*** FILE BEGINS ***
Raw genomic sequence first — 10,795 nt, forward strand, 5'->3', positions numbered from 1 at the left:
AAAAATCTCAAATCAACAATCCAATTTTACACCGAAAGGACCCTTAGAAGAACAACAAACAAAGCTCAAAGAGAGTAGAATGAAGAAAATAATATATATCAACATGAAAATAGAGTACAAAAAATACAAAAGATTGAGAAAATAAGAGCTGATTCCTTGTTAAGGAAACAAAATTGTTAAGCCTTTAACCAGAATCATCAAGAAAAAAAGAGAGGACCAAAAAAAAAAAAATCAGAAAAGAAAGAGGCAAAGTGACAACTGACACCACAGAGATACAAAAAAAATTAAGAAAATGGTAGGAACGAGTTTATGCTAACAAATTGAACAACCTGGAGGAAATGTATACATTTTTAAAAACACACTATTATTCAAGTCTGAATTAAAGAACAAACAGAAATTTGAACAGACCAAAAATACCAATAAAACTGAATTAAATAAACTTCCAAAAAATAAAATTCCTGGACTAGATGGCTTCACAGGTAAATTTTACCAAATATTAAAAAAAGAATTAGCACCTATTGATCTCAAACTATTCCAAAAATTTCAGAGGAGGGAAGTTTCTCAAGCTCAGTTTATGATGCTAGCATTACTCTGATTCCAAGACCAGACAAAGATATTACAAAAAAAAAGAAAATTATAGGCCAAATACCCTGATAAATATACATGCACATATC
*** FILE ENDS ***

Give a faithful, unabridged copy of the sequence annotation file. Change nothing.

Raw genomic sequence first — 10,795 nt, forward strand, 5'->3', positions numbered from 1 at the left:
AAAAATCTCAAATCAACAATCCAATTTTACACCGAAAGGACCCTTAGAAGAACAACAAACAAAGCTCAAAGAGAGTAGAATGAAGAAAATAATATATATCAACATGAAAATAGAGTACAAAAAATACAAAAGATTGAGAAAATAAGAGCTGATTCCTTGTTAAGGAAACAAAATTGTTAAGCCTTTAACCAGAATCATCAAGAAAAAAAGAGAGGACCAAAAAAAAAAAAATCAGAAAAGAAAGAGGCAAAGTGACAACTGACACCACAGAGATACAAAAAAAATTAAGAAAATGGTAGGAACGAGTTTATGCTAACAAATTGAACAACCTGGAGGAAATGTATACATTTTTAAAAACACACTATTATTCAAGTCTGAATTAAAGAACAAACAGAAATTTGAACAGACCAAAAATACCAATAAAACTGAATTAAATAAACTTCCAAAAAATAAAATTCCTGGACTAGATGGCTTCACAGGTAAATTTTACCAAATATTAAAAAAAGAATTAGCACCTATTGATCTCAAACTATTCCAAAAATTTCAGAGGAGGGAAGTTTCTCAAGCTCAGTTTATGATGCTAGCATTACTCTGATTCCAAGACCAGACAAAGATATTACAAAAAAAAAGAAAATTATAGGCCAAATACCCTGATAAATATACATGCACATATC